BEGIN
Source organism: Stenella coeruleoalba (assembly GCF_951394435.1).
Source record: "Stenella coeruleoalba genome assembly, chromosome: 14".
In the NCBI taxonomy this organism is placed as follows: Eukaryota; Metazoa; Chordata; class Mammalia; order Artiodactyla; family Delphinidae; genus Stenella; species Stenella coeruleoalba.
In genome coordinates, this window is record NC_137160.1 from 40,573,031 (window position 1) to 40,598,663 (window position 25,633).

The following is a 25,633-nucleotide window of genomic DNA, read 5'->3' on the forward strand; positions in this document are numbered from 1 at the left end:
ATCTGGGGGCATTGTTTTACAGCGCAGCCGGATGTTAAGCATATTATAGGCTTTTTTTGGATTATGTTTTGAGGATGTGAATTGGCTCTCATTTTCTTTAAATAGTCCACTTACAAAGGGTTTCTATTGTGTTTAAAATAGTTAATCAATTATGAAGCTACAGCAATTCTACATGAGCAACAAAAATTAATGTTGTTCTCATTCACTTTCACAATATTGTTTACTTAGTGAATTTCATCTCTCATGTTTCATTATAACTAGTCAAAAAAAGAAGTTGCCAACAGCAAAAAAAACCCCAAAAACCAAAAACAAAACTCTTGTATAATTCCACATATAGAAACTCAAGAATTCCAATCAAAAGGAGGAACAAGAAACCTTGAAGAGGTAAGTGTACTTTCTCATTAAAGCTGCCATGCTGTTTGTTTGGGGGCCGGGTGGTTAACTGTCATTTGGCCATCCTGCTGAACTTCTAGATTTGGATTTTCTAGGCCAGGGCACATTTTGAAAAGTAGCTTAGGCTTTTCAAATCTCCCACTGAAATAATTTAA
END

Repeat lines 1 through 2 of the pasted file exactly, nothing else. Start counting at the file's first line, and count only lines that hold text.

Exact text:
Source organism: Stenella coeruleoalba (assembly GCF_951394435.1).
Source record: "Stenella coeruleoalba genome assembly, chromosome: 14".